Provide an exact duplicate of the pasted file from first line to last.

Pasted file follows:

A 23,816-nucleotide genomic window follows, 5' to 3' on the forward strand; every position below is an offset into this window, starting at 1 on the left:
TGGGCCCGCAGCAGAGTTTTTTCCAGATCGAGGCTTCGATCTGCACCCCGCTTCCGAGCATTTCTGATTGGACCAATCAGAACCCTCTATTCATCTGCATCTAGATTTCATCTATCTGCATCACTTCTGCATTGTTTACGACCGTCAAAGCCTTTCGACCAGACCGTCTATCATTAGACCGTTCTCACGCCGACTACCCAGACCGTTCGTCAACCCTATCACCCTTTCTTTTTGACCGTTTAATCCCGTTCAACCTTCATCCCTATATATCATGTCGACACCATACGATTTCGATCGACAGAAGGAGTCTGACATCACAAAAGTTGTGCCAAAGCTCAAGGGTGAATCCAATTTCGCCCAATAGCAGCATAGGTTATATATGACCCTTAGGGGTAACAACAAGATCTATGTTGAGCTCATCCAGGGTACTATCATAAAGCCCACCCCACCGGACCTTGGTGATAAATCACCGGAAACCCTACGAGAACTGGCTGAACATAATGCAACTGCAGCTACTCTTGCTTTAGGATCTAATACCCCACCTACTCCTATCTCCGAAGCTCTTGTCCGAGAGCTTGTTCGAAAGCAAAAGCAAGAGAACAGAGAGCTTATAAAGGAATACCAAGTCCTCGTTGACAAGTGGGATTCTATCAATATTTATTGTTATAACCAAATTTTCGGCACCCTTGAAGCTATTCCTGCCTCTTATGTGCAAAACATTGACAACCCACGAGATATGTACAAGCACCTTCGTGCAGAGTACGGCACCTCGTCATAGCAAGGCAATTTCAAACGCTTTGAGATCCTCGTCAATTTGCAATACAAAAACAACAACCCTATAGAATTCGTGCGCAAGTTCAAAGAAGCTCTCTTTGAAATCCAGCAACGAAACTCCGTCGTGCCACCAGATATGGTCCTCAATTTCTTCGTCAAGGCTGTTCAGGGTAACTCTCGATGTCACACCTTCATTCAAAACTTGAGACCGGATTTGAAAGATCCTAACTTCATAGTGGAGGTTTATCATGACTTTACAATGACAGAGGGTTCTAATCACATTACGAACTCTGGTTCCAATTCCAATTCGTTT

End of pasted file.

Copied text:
A 23,816-nucleotide genomic window follows, 5' to 3' on the forward strand; every position below is an offset into this window, starting at 1 on the left:
TGGGCCCGCAGCAGAGTTTTTTCCAGATCGAGGCTTCGATCTGCACCCCGCTTCCGAGCATTTCTGATTGGACCAATCAGAACCCTCTATTCATCTGCATCTAGATTTCATCTATCTGCATCACTTCTGCATTGTTTACGACCGTCAAAGCCTTTCGACCAGACCGTCTATCATTAGACCGTTCTCACGCCGACTACCCAGACCGTTCGTCAACCCTATCACCCTTTCTTTTTGACCGTTTAATCCCGTTCAACCTTCATCCCTATATATCATGTCGACACCATACGATTTCGATCGACAGAAGGAGTCTGACATCACAAAAGTTGTGCCAAAGCTCAAGGGTGAATCCAATTTCGCCCAATAGCAGCATAGGTTATATATGACCCTTAGGGGTAACAACAAGATCTATGTTGAGCTCATCCAGGGTACTATCATAAAGCCCACCCCACCGGACCTTGGTGATAAATCACCGGAAACCCTACGAGAACTGGCTGAACATAATGCAACTGCAGCTACTCTTGCTTTAGGATCTAATACCCCACCTACTCCTATCTCCGAAGCTCTTGTCCGAGAGCTTGTTCGAAAGCAAAAGCAAGAGAACAGAGAGCTTATAAAGGAATACCAAGTCCTCGTTGACAAGTGGGATTCTATCAATATTTATTGTTATAACCAAATTTTCGGCACCCTTGAAGCTATTCCTGCCTCTTATGTGCAAAACATTGACAACCCACGAGATATGTACAAGCACCTTCGTGCAGAGTACGGCACCTCGTCATAGCAAGGCAATTTCAAACGCTTTGAGATCCTCGTCAATTTGCAATACAAAAACAACAACCCTATAGAATTCGTGCGCAAGTTCAAAGAAGCTCTCTTTGAAATCCAGCAACGAAACTCCGTCGTGCCACCAGATATGGTCCTCAATTTCTTCGTCAAGGCTGTTCAGGGTAACTCTCGATGTCACACCTTCATTCAAAACTTGAGACCGGATTTGAAAGATCCTAACTTCATAGTGGAGGTTTATCATGACTTTACAATGACAGAGGGTTCTAATCACATTACGAACTCTGGTTCCAATTCCAATTCGTTT